Brainly, the world’s largest online learning community for students, parents, and teachers, recently surveyed its Indian user-base. The survey, conducted on the occasion of International Women’s Day, aimed to explore the interest of female students in India in pursuing a career in science. Having surveyed more than 2,000 participants regarding online learning platforms, knowledge-exchange, and more, the pan-India survey was conducted on National Science Day to showcase the rising scientific disposition in female students and the phenomenal number of potential women scientists in the country.
Of the total respondents, 43.3 percent were female. 62 percent of the female respondents affirmed that they enjoyed studying science as a subject in school. Furthermore, 45 percent of them ascertained that they harbored the aspiration to pursue a scientific career after graduation. Unsurprisingly, 55 percent of them confirmed that they sought assistance from online learning platforms for their science projects.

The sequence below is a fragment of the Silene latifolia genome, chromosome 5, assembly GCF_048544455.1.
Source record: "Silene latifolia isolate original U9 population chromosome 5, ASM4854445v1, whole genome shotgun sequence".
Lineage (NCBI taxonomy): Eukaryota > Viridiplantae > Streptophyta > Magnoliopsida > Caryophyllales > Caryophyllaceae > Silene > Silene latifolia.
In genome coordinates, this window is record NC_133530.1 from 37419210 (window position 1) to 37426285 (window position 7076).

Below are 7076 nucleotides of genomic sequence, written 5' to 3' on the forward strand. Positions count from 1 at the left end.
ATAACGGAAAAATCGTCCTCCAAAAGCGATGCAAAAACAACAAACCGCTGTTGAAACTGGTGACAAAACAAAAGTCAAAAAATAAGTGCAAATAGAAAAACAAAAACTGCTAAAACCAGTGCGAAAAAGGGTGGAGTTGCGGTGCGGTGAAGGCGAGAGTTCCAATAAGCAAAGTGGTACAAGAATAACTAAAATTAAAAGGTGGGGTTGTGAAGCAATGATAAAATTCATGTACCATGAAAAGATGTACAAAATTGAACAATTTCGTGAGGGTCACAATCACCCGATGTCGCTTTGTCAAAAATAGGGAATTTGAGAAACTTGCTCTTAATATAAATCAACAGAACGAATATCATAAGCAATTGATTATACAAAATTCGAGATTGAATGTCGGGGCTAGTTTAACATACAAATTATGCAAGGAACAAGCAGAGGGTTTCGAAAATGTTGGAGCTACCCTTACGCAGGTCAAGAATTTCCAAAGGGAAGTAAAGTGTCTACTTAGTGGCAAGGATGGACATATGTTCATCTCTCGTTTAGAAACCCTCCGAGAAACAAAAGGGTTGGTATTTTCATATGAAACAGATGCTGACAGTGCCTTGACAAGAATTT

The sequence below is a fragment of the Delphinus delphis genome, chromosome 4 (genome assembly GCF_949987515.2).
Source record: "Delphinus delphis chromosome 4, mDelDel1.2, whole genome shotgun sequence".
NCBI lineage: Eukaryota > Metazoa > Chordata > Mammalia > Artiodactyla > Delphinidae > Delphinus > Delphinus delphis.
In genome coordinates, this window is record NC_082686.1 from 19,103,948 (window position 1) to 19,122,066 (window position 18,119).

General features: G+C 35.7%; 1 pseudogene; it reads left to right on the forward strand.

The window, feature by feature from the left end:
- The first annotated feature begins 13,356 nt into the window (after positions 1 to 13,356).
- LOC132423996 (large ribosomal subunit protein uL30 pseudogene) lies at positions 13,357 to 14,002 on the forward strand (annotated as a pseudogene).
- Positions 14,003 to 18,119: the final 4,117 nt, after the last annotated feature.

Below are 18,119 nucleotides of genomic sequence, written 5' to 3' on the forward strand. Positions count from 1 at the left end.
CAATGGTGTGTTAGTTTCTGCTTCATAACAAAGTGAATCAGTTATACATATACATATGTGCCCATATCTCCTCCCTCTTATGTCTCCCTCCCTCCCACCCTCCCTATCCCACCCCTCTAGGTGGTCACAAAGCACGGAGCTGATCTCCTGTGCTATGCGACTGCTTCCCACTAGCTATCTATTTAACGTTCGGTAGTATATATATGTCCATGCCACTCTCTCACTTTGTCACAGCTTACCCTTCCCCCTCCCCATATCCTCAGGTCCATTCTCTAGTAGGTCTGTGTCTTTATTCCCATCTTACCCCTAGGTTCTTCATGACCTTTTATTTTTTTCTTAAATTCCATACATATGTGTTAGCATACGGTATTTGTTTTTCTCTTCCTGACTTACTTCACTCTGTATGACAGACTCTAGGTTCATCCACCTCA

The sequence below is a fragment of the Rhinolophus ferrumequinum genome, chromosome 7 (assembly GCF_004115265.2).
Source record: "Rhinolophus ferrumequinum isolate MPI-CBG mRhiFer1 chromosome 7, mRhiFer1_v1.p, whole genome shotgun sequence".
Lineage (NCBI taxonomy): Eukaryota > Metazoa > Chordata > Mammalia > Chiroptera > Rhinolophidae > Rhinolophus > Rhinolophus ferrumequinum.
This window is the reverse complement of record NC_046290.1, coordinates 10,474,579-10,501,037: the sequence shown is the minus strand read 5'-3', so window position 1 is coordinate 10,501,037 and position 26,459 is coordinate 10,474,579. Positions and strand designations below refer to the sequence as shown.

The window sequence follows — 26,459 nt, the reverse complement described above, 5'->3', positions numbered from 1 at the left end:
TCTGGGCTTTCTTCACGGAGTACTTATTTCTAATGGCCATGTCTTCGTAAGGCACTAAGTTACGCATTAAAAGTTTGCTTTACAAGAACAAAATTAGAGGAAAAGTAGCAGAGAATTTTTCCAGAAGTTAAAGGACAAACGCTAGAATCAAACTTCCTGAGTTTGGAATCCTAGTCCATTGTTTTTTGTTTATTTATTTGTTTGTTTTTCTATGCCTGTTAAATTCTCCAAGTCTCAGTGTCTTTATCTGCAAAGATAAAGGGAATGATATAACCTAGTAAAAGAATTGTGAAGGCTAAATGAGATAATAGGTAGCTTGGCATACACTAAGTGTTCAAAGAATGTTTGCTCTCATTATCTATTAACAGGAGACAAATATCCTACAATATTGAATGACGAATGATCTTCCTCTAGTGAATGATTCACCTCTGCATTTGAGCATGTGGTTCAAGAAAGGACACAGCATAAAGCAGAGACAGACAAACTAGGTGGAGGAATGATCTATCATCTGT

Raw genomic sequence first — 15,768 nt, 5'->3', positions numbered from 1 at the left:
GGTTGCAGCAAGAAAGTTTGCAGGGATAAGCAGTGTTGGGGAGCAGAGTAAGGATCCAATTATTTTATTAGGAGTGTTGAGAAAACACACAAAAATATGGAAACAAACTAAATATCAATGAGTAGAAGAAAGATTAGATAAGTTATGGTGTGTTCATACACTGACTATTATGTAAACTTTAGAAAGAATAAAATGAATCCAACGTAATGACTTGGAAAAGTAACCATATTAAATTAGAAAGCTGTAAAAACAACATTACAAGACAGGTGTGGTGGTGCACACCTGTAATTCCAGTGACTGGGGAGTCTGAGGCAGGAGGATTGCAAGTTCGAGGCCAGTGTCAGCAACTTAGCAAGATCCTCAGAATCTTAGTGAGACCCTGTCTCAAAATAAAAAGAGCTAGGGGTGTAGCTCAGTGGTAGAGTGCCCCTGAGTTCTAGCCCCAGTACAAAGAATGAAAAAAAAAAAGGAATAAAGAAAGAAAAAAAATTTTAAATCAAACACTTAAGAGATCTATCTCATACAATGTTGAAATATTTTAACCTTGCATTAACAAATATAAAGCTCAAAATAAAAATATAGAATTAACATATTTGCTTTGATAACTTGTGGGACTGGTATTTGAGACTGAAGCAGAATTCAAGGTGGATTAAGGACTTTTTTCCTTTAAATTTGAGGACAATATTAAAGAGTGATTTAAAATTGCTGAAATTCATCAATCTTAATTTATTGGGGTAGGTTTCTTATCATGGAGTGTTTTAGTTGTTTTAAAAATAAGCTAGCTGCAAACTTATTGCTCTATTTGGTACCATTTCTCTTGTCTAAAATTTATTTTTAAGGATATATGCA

These figures are indicative of the growing proclivity of female students towards scientific career trajectories. In the past, ISRO scientists Muthayya Vanitha, mission director Ritu Karidhal, former Project Director for Agni-IV missile in Defence Research and Development Organisation (DRDO), Tessy Thomas have brought great laurels to the country and have multiplied India’s academic and scientific excellence. The rising female presence in the top scientific positions of the world is fueling the courage and motivation required to pursue such advanced vistas. Indian female scientists around the world have indeed shattered the glass ceiling and have flown beyond the moon.
Commenting on the survey findings, Michał Borkowski, Co-founder and CEO, Brainly remarked, “We are very happy to see the high percentage of female students opting for scientific careers in India. I believe pursuing such paths can significantly contribute to successful careers. The notion of society that disregarded the participation of women in the hitherto exclusively male-dominated fields of science and knowledge pursuit is no longer applicable in the 21st century.”National, News